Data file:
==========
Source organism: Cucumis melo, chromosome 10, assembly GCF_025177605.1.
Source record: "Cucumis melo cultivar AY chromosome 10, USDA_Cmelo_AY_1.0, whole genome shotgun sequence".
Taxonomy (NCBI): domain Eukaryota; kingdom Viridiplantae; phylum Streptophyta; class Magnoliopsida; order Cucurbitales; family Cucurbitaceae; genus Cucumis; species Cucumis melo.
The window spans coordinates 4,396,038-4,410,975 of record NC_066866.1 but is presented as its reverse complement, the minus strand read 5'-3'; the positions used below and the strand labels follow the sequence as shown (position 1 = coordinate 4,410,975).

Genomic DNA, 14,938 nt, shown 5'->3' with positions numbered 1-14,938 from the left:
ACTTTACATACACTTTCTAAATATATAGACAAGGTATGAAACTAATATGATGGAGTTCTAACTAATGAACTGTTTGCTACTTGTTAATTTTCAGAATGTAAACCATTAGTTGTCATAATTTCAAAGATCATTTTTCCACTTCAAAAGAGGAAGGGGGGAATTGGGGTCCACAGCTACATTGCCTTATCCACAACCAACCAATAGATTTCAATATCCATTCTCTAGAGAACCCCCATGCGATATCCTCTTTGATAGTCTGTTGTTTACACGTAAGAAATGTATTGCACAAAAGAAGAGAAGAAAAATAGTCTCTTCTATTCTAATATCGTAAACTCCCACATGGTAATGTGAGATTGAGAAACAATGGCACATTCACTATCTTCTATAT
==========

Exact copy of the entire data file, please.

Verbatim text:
Source organism: Cucumis melo, chromosome 10, assembly GCF_025177605.1.
Source record: "Cucumis melo cultivar AY chromosome 10, USDA_Cmelo_AY_1.0, whole genome shotgun sequence".
Taxonomy (NCBI): domain Eukaryota; kingdom Viridiplantae; phylum Streptophyta; class Magnoliopsida; order Cucurbitales; family Cucurbitaceae; genus Cucumis; species Cucumis melo.
The window spans coordinates 4,396,038-4,410,975 of record NC_066866.1 but is presented as its reverse complement, the minus strand read 5'-3'; the positions used below and the strand labels follow the sequence as shown (position 1 = coordinate 4,410,975).

Genomic DNA, 14,938 nt, shown 5'->3' with positions numbered 1-14,938 from the left:
ACTTTACATACACTTTCTAAATATATAGACAAGGTATGAAACTAATATGATGGAGTTCTAACTAATGAACTGTTTGCTACTTGTTAATTTTCAGAATGTAAACCATTAGTTGTCATAATTTCAAAGATCATTTTTCCACTTCAAAAGAGGAAGGGGGGAATTGGGGTCCACAGCTACATTGCCTTATCCACAACCAACCAATAGATTTCAATATCCATTCTCTAGAGAACCCCCATGCGATATCCTCTTTGATAGTCTGTTGTTTACACGTAAGAAATGTATTGCACAAAAGAAGAGAAGAAAAATAGTCTCTTCTATTCTAATATCGTAAACTCCCACATGGTAATGTGAGATTGAGAAACAATGGCACATTCACTATCTTCTATAT